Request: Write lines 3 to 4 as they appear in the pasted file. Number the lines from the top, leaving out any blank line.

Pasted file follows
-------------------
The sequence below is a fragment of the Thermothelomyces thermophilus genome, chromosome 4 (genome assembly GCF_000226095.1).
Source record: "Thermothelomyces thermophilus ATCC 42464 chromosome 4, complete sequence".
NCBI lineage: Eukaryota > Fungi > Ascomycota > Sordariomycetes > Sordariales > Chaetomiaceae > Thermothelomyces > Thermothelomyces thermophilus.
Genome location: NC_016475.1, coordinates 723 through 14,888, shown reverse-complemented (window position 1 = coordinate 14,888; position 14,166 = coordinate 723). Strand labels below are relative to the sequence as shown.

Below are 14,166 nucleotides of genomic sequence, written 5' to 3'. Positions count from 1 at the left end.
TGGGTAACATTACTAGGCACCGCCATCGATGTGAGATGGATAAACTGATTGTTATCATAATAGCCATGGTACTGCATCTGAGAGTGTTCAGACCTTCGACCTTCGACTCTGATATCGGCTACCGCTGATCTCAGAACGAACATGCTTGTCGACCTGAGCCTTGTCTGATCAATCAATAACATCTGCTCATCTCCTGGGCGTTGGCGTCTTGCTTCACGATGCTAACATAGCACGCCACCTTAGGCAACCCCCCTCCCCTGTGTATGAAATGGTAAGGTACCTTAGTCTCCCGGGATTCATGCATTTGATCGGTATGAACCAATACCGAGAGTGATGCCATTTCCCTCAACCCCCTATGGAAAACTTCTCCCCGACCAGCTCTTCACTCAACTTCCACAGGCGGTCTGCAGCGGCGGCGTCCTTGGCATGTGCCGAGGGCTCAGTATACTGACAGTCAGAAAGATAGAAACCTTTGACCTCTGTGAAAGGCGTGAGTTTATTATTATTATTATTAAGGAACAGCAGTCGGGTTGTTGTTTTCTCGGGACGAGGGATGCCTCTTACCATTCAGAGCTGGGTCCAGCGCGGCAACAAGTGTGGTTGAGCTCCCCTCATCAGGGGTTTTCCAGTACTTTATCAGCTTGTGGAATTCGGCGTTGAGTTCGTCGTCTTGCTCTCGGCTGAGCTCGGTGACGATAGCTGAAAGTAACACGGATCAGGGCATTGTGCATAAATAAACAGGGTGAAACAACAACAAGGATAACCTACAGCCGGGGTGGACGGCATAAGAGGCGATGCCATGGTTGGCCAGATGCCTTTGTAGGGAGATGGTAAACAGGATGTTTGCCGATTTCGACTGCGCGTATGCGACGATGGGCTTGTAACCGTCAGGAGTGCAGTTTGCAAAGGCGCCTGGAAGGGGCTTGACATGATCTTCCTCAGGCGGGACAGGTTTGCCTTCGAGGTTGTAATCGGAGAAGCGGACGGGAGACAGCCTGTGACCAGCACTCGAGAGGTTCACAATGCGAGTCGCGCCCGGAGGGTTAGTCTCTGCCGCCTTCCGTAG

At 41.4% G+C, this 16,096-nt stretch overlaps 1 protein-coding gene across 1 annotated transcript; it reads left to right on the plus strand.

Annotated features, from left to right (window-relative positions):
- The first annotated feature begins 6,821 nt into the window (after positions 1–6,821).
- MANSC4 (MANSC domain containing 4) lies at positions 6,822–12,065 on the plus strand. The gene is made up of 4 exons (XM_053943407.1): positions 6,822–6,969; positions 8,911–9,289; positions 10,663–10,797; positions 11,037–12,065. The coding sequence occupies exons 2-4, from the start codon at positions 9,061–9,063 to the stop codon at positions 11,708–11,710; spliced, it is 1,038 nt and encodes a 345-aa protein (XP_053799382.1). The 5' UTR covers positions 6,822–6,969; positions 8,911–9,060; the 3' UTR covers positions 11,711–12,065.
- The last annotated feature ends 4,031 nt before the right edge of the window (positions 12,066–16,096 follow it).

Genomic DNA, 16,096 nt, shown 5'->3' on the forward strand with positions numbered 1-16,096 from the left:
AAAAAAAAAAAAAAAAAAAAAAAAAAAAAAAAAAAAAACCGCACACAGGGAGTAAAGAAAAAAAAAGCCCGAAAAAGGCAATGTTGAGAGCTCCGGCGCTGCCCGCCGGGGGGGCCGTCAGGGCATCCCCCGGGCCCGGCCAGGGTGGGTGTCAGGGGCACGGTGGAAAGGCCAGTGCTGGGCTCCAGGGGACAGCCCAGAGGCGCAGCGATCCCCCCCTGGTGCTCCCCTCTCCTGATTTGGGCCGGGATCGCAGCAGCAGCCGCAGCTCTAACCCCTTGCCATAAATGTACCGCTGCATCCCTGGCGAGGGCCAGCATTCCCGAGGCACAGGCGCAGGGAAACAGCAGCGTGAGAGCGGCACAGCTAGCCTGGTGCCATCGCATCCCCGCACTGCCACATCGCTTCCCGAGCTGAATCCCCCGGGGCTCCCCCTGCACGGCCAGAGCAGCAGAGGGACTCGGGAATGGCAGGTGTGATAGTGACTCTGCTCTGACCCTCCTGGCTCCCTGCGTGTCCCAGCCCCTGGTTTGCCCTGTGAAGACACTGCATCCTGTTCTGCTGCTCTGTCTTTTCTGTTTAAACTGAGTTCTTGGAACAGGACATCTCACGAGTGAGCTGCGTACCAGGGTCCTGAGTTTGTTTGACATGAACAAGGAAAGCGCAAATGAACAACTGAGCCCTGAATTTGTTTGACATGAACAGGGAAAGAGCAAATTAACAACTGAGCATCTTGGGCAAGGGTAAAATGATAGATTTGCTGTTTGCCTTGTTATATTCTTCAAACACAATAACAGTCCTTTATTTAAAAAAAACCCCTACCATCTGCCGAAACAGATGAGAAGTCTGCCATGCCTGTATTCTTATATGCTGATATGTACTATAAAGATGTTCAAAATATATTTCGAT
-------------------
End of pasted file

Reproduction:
NCBI lineage: Eukaryota > Fungi > Ascomycota > Sordariomycetes > Sordariales > Chaetomiaceae > Thermothelomyces > Thermothelomyces thermophilus.
Genome location: NC_016475.1, coordinates 723 through 14,888, shown reverse-complemented (window position 1 = coordinate 14,888; position 14,166 = coordinate 723). Strand labels below are relative to the sequence as shown.